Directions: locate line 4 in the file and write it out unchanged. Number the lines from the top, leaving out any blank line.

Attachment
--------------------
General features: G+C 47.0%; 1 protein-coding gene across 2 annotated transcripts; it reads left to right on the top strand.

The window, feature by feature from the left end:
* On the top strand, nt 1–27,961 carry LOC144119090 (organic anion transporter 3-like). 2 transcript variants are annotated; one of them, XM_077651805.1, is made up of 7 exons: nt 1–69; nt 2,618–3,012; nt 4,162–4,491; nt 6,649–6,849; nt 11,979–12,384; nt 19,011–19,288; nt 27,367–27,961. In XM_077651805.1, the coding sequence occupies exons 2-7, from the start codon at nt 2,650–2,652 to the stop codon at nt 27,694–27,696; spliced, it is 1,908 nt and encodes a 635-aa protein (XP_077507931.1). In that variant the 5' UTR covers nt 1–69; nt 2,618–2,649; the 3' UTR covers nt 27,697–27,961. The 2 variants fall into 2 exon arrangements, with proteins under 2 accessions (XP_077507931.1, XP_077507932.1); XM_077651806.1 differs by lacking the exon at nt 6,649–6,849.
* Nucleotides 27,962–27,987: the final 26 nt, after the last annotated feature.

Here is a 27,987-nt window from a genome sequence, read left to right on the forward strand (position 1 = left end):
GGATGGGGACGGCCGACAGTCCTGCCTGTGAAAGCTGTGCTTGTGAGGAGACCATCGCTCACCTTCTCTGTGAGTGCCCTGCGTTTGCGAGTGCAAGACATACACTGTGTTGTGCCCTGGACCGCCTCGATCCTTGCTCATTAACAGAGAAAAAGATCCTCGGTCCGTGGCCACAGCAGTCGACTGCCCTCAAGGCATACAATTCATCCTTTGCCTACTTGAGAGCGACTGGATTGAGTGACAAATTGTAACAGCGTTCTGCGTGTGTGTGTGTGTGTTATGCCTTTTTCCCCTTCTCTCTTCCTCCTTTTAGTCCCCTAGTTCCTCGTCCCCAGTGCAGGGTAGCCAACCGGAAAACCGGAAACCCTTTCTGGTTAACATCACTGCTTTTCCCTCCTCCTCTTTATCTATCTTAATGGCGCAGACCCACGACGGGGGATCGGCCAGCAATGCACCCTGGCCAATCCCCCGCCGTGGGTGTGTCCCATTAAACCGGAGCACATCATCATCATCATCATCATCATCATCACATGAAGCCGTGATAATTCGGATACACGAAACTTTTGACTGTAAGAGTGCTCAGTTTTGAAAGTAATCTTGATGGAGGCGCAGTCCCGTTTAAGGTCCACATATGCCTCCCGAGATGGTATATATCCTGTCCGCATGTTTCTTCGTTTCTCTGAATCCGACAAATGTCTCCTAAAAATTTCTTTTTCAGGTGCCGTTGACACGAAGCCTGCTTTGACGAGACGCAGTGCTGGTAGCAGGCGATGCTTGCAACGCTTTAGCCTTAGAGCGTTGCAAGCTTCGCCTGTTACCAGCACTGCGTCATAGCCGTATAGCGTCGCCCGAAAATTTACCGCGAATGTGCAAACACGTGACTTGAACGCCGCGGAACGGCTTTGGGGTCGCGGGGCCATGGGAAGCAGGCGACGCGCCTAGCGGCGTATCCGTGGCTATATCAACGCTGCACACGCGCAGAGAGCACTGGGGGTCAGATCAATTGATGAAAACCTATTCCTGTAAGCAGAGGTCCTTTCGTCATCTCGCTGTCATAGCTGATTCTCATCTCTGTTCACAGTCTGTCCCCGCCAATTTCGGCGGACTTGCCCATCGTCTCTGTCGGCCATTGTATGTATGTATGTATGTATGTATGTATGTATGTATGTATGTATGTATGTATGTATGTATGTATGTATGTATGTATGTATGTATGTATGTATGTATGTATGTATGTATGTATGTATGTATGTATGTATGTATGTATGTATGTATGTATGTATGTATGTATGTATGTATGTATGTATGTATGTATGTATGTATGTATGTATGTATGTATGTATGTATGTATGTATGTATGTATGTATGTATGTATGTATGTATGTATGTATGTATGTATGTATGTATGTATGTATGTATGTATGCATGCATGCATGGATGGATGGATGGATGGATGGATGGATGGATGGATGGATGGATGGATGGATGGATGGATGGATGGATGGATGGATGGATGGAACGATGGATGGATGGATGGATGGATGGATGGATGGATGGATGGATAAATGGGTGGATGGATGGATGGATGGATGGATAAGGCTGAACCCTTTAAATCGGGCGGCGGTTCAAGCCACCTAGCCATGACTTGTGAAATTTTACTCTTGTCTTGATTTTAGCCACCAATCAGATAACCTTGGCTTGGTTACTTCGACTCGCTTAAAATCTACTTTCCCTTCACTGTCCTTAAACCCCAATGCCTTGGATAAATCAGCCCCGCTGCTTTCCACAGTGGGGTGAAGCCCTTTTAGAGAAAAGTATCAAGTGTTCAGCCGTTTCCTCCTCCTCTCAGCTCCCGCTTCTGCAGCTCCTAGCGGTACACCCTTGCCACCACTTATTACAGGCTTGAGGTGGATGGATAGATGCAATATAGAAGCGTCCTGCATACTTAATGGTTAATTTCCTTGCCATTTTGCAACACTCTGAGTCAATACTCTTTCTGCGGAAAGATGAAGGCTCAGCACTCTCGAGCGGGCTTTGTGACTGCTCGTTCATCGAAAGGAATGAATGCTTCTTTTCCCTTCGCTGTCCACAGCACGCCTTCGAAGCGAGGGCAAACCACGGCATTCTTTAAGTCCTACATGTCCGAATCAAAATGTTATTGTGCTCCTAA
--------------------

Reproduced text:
* Nucleotides 27,962–27,987: the final 26 nt, after the last annotated feature.